Local politicians, community members fight for autism coverage


Local politicians and community members are fighting for a statewide cause. Autism coverage under insurance companies plans hopes to allow children with autism to be covered under state insurance plans. (WRDW-TV)

Thirty-two states cover autism under insurance plans and Georgia is working to become number 23. (WRDW-TV)

News 12 First at Five / Monday, Feb. 25, 2013

AUGUSTA, Ga. (WRDW) -- Patrica Hamilton and her son, Lucas, don't have a normal life.

"I cry a lot for him," Hamilton said.

She cries because of the struggle her son goes through every day.

He has autism, but a bigger concern is the lack of insurance covering her son.

"The insurance company -- after giving him therapy for a year -- denied all of his therapies, they said he didn't qualify for them," Hamilton said.

Therapies that help her son live a more normal life. But insurance companies in Georgia aren't required to cover autism under their plans.

That leaves Hamilton and her family with the bill.

"We cannot afford to pay for these therapies, for different therapists, a week out of our pocket," Hamilton said.

Autism bills without insurance coverage run from $30,000 to $50,000 a year.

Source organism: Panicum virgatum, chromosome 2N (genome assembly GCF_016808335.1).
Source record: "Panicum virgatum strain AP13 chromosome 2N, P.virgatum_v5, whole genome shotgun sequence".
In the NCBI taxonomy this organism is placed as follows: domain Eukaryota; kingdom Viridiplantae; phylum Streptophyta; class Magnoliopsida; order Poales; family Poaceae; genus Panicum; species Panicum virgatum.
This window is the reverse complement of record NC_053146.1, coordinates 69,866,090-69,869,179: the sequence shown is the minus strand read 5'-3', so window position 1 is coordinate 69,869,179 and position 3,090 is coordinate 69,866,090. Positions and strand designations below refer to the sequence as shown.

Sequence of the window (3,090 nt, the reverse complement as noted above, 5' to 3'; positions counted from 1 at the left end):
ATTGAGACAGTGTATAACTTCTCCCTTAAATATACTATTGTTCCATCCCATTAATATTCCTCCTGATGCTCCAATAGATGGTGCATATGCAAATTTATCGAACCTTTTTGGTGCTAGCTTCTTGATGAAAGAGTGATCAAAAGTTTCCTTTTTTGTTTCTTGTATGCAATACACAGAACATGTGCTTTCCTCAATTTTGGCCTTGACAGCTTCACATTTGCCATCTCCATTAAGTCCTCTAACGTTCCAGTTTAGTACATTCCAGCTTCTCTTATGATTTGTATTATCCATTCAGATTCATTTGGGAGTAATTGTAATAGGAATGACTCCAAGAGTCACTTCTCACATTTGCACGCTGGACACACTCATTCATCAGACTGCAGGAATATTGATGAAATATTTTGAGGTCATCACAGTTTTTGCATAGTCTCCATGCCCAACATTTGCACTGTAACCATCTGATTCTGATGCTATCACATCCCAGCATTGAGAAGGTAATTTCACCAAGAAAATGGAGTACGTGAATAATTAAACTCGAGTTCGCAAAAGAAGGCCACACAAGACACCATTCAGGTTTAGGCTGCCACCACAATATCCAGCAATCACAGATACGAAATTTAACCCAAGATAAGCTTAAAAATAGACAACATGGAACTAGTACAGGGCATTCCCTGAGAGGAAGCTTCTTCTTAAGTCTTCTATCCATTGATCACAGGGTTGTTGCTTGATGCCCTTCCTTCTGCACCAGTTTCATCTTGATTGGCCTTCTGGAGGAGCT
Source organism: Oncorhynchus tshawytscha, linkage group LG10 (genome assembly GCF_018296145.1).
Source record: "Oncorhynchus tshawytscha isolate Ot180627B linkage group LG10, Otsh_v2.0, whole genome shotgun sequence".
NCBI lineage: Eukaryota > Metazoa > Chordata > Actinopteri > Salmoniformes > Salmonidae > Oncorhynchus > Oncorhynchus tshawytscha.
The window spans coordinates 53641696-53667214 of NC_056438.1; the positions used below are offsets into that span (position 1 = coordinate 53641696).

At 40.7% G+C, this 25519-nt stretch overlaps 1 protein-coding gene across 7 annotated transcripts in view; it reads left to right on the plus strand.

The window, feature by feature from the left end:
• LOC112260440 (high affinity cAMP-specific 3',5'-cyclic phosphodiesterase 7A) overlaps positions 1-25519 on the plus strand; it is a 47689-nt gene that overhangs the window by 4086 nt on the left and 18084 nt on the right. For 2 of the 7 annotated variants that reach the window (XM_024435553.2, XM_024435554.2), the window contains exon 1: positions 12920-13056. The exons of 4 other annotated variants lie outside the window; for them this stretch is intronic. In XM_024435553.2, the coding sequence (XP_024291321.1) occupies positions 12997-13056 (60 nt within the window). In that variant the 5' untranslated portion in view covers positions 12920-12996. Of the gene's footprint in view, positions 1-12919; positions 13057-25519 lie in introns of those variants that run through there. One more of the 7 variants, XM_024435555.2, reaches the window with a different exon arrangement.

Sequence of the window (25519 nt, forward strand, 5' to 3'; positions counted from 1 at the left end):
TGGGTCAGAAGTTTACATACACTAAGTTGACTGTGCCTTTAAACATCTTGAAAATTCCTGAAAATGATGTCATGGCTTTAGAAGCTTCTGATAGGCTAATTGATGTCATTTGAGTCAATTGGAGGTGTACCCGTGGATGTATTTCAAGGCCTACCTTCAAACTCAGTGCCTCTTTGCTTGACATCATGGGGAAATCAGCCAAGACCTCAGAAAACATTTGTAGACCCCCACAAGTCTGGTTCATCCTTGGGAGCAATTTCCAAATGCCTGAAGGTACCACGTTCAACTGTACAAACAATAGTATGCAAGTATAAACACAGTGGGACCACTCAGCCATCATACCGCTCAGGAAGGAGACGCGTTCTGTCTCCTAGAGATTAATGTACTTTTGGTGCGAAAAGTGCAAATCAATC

Local state Rep. Ben Harbin of Evans, Ga., says getting them the help they need is why he is fighting for this.

"If you can get to these children early, early intervention, you can get them the right types of treatments and therapies, they can lead a more normal life," Harbin said.

He was in Atlanta on Monday with local community members and others from across Georgia, pushing for legislature to pass this bill.

"It's gonna be about 32 cents per month increase in premiums," he said.

That amount would allow close to 30,000 children with autism to get the coverage they need.

Thirty-two states cover autism under insurance plans and Georgia is working to become number 23.

"This is about helping the entire state of Georgia, all the children who are diagnosed with autism in this state, helping them get that better quality of life," Harbin said.

A better quality of life that early intervention would give to these children.

Hamilton says she just wants to get her son better.

"We saw a lot of progress through his therapies, but then when they stopped, we started seeing him regress," she said.

But she isn't giving up at all.

"I'm still gonna keep this fight up," Hamilton said.

She says if the bill does pass, she will have something to say to the insurance companies.

"I will be calling them and saying, you know what, I want my therapist back, and you know what, you have to do it," Hamilton said.


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